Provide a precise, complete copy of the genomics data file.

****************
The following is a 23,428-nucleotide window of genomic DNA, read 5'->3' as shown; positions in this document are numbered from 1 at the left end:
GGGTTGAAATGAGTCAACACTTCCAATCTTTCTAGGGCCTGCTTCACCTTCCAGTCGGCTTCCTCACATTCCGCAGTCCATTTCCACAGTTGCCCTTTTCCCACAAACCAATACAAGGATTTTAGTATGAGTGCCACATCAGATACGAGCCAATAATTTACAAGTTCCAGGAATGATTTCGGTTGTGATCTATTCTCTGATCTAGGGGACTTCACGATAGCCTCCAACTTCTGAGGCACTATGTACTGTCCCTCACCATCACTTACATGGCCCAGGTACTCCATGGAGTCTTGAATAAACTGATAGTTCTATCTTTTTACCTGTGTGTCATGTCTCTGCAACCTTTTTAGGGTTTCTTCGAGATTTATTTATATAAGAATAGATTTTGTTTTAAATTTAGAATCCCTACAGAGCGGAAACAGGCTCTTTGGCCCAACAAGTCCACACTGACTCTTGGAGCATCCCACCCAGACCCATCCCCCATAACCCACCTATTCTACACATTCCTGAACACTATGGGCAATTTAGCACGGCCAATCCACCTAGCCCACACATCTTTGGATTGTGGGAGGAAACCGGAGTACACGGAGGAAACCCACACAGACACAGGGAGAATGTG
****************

The following is a 23,428-nucleotide window of genomic DNA, read 5'->3' as shown; positions in this document are numbered from 1 at the left end:
GGGTTGAAATGAGTCAACACTTCCAATCTTTCTAGGGCCTGCTTCACCTTCCAGTCGGCTTCCTCACATTCCGCAGTCCATTTCCACAGTTGCCCTTTTCCCACAAACCAATACAAGGATTTTAGTATGAGTGCCACATCAGATACGAGCCAATAATTTACAAGTTCCAGGAATGATTTCGGTTGTGATCTATTCTCTGATCTAGGGGACTTCACGATAGCCTCCAACTTCTGAGGCACTATGTACTGTCCCTCACCATCACTTACATGGCCCAGGTACTCCATGGAGTCTTGAATAAACTGATAGTTCTATCTTTTTACCTGTGTGTCATGTCTCTGCAACCTTTTTAGGGTTTCTTCGAGATTTATTTATATAAGAATAGATTTTGTTTTAAATTTAGAATCCCTACAGAGCGGAAACAGGCTCTTTGGCCCAACAAGTCCACACTGACTCTTGGAGCATCCCACCCAGACCCATCCCCCATAACCCACCTATTCTACACATTCCTGAACACTATGGGCAATTTAGCACGGCCAATCCACCTAGCCCACACATCTTTGGATTGTGGGAGGAAACCGGAGTACACGGAGGAAACCCACACAGACACAGGGAGAATGTG